What It Takes to Lift Families Out of Poverty

Friday, May 15, 2015

Eighteen years ago, Dean Karlan was a fresh, bright-eyed graduate student in economics at the Massachusetts Institute of Technology. He wanted to answer what seemed like a simple question:

“Does global aid work?” Karlan says.

He was reading a bunch of studies on the topic. But none of them actually answered the question. “We were tearing our hair out reading these papers because it was frustrating,” he says. “[We] never really felt like the papers were really satisfactory.”

One problem was that no one was actually testing global aid programs — methodically — to see if they really changed people’s lives permanently. “They haven’t been taking the scientific method to problems of poverty,” he says.

Take, for instance, a charity that gives a family a cow. The charity might check on the family a year later and say, “Wow! The family is doing so much better with this cow. Cows must be the reason.”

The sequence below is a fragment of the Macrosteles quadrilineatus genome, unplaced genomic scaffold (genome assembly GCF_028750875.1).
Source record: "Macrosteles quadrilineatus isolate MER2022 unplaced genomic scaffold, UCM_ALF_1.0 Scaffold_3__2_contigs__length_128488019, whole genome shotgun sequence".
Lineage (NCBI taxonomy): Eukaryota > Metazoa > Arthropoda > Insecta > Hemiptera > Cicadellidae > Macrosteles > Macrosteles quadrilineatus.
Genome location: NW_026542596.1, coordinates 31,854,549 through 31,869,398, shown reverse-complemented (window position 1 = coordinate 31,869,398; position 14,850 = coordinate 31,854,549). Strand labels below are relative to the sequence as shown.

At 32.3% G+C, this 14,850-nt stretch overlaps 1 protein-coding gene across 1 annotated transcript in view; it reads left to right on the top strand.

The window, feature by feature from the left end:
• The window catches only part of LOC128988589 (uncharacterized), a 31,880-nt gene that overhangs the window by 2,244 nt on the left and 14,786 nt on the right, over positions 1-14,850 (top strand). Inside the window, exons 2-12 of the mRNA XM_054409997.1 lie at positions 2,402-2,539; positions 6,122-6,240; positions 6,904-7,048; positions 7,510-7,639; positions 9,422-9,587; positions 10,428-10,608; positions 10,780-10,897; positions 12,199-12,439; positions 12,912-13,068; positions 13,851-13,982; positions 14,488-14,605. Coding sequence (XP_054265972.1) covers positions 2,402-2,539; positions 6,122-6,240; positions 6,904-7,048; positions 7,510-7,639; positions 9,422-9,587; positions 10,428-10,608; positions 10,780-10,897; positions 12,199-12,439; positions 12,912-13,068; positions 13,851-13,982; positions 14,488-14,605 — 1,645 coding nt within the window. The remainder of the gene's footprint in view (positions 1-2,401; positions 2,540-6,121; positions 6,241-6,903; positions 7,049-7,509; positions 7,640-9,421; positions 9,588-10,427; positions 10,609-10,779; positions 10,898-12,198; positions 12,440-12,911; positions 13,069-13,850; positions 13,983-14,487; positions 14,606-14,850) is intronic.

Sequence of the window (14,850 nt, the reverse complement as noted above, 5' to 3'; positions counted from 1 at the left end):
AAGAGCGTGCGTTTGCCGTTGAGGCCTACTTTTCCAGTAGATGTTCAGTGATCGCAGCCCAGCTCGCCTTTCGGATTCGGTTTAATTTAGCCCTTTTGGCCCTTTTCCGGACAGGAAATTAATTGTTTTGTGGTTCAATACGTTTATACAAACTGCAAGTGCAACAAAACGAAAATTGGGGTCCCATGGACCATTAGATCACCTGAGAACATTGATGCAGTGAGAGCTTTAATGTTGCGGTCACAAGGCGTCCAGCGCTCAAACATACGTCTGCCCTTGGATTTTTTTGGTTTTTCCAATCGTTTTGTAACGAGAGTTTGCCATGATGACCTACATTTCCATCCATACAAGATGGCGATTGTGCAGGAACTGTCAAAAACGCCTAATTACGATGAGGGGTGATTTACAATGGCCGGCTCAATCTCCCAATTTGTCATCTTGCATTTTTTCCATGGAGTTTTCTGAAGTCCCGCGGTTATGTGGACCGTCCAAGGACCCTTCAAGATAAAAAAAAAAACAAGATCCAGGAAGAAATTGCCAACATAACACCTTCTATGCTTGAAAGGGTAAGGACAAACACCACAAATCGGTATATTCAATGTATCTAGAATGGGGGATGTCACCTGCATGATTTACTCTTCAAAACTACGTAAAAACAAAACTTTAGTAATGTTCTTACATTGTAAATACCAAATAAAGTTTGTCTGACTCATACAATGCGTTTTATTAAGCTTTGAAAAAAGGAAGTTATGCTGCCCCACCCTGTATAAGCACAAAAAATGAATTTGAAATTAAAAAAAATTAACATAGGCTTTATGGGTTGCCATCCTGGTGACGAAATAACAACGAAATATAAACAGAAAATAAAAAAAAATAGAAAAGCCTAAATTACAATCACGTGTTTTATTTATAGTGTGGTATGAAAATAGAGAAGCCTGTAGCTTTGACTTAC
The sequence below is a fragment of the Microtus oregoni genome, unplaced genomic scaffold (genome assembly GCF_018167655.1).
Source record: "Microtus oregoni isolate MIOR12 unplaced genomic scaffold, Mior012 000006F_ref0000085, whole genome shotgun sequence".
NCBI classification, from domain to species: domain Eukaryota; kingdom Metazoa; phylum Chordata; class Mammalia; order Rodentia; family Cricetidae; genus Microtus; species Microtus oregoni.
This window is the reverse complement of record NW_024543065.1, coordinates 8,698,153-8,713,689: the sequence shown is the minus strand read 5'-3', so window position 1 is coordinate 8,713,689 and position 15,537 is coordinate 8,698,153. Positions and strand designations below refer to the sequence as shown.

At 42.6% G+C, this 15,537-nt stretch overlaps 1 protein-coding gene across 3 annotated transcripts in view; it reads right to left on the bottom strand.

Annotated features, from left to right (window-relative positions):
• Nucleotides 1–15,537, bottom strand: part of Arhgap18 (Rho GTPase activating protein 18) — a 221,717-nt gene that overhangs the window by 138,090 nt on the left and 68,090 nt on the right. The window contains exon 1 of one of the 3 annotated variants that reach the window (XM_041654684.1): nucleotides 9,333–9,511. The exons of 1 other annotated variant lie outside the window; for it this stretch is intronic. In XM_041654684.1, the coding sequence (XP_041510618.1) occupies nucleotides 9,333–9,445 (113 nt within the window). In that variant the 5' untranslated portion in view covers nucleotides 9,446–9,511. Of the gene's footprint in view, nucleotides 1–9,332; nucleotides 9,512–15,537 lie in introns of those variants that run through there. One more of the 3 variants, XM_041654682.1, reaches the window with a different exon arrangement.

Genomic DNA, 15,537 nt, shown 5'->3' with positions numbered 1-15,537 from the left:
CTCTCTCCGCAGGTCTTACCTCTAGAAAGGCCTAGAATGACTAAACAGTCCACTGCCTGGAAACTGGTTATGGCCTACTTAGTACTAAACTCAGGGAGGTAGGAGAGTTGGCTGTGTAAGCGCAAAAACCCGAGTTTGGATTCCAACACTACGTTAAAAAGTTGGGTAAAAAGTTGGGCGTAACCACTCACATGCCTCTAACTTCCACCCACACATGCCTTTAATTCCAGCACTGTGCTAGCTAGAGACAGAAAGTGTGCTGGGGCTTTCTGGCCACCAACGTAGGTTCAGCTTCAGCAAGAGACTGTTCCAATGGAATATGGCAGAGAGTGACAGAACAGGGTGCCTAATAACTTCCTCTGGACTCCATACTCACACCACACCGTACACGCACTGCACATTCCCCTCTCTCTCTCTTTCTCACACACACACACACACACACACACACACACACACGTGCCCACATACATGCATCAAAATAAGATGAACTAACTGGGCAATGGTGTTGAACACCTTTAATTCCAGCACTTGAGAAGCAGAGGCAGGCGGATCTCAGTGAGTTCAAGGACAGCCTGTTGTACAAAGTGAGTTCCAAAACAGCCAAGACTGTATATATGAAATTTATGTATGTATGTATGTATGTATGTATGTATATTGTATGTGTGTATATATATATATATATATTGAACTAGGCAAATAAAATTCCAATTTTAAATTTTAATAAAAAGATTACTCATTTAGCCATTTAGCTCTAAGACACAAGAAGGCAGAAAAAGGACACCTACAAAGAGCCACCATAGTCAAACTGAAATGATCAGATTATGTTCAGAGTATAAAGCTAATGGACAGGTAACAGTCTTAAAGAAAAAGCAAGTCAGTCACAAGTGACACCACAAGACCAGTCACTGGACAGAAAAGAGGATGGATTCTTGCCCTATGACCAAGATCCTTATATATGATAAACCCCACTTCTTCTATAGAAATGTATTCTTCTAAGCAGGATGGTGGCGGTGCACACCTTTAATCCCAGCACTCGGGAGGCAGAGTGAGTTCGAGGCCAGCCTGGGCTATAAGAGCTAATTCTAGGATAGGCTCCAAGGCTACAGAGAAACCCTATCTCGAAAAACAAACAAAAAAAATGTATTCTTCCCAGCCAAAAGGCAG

But maybe it wasn’t the cow that improved the family’s life. Maybe it had a bumper crop that year or property values went up in the neighborhood. Researchers really weren’t doing those experiments, Karlan says.

So he and a bunch of his colleagues had a radical idea: Test aid with the same method doctors use to test drugs (that is, randomized control trials).

The idea is quite simple. Give some families aid but others nothing. Then follow both groups, and see if the aid actually made a difference in the long run.

Source: NPR (link opens in a new window)

aid agencies, poverty, poverty alleviation